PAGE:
Ornstein–Uhlenbeck process

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A simulation with θ = 1.0, σ = 3 and μ = (0, 0). Initially at the position (10, 10), the particle tends to move to the central point μ.
A 3D simulation with θ = 1.0, σ = 3, μ = (0, 0, 0) and the initial position (10, 10, 10).

In mathematics, the Ornstein–Uhlenbeck process (named after Leonard Ornstein and George Eugene Uhlenbeck), is a stochastic process that, roughly speaking, describes the velocity of a massive Brownian particle under the influence of friction. The process is a stationary Gauss–Markov process, which means that it is a Gaussian process, a Markov process, and is temporally homogeneous. The Ornstein–Uhlenbeck process is the only nontrivial process that satisfies these three conditions, up to allowing linear transformations of the space and time variables.[1] Over time, the process tends to drift towards its long-term mean: such a process is called mean-reverting.

The process can be considered to be a modification of the random walk in continuous time, or Wiener process, in which the properties of the process have been changed so that there is a tendency of the walk to move back towards a central location, with a greater attraction when the process is further away from the center. The Ornstein–Uhlenbeck process can also be considered as the continuous-time analogue of the discrete-time AR(1) process.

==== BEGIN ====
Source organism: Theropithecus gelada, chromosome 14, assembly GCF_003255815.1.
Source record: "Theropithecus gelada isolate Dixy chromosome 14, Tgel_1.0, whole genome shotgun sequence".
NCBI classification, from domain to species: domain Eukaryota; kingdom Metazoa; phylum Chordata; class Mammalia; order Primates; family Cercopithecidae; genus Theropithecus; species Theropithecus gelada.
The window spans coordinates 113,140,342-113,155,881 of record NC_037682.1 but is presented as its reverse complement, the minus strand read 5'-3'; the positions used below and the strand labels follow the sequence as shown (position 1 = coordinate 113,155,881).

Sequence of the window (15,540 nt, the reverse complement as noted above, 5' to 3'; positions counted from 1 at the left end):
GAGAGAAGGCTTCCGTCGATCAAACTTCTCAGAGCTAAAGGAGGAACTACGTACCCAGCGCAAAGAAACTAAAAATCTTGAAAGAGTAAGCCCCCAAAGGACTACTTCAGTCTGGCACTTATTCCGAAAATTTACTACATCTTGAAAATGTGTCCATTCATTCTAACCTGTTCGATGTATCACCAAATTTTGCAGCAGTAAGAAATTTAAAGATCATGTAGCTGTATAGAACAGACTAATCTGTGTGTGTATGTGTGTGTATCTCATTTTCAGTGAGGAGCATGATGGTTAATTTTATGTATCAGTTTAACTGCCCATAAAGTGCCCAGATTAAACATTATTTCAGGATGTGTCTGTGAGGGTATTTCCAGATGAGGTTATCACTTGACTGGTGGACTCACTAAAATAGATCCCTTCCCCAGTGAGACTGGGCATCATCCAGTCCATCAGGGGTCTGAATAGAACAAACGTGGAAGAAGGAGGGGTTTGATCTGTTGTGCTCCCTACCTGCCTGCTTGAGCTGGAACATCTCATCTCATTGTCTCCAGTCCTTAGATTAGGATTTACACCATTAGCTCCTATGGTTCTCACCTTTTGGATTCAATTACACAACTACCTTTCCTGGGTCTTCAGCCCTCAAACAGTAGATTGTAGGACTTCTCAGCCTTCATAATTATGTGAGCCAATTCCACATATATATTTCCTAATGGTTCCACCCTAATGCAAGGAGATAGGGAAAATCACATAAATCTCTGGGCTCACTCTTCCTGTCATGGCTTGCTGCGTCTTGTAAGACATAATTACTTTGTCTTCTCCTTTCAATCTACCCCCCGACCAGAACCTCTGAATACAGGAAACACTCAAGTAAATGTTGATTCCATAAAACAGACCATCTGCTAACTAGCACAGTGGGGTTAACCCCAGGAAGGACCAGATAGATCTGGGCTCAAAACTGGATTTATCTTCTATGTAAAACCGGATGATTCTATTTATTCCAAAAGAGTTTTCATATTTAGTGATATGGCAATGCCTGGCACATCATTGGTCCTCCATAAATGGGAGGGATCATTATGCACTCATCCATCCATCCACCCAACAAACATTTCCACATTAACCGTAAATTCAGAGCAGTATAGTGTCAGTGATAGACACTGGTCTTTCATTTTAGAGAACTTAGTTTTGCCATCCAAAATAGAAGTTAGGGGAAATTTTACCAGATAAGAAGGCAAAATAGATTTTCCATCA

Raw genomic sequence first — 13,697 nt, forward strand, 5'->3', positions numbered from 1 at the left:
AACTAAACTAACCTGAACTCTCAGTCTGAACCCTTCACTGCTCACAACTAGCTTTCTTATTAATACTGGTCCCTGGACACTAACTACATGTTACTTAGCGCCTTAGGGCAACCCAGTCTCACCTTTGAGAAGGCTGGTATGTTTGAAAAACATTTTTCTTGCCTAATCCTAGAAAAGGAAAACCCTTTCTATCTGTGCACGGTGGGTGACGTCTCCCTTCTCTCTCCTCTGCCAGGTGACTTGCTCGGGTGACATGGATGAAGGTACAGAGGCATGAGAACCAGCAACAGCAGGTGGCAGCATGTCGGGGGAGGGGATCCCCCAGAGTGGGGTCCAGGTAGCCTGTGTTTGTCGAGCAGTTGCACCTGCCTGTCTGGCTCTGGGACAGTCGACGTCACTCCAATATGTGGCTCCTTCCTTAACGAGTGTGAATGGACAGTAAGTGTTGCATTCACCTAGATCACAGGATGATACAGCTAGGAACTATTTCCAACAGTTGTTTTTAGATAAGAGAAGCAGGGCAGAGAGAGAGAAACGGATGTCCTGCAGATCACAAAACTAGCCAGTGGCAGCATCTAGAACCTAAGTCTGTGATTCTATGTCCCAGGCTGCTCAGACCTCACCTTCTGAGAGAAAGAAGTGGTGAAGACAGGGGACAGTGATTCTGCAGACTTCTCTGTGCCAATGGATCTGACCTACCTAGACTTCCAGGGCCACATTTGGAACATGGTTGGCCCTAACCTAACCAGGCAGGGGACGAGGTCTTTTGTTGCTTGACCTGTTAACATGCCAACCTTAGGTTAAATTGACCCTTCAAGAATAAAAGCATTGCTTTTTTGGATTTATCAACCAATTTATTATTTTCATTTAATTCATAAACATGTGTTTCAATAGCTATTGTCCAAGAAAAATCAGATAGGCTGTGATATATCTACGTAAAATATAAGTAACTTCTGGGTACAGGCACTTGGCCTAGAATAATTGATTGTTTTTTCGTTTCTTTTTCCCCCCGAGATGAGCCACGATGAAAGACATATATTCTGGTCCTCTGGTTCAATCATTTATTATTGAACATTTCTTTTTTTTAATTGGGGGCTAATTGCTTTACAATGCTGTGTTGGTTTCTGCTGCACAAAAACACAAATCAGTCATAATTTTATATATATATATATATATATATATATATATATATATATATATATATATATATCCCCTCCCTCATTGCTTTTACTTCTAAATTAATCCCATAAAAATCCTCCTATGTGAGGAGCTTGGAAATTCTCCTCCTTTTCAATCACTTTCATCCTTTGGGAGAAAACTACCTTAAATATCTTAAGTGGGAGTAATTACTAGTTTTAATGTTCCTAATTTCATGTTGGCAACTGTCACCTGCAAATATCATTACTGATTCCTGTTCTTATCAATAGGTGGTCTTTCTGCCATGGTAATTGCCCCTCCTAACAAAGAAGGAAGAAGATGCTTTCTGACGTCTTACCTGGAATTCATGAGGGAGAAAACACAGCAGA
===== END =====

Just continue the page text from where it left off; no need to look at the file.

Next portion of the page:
Representation via a stochastic differential equation[edit]

An Ornstein–Uhlenbeck process xt satisfies the following stochastic differential equation:

where , , and are parameters and denotes the Wiener process.

The above representation can be taken as the primary definition of an Ornstein–Uhlenbeck process[1][citation needed] or sometimes also mentioned as the Vasicek model.[2]

Fokker–Planck equation representation[edit]

The probability density function ƒ(xt) of the Ornstein–Uhlenbeck process satisfies the Fokker–Planck equation

The Green function of this linear parabolic partial differential equation, where , and the initial condition consisting of a unit point mass at location is

which is Gaussian distribution with mean and variance .

The stationary solution of this equation is the limit for time tending to infinity which is a Gaussian distribution with mean and variance

Application in physical sciences[edit]

The Ornstein–Uhlenbeck process is a prototype of a noisy relaxation process. Consider for example a Hookean spring with spring constant whose dynamics is highly overdamped with friction coefficient . In the presence of thermal fluctuations with temperature , the length of the spring will fluctuate stochastically around the spring rest length ; its stochastic dynamic is described by an Ornstein–Uhlenbeck process with: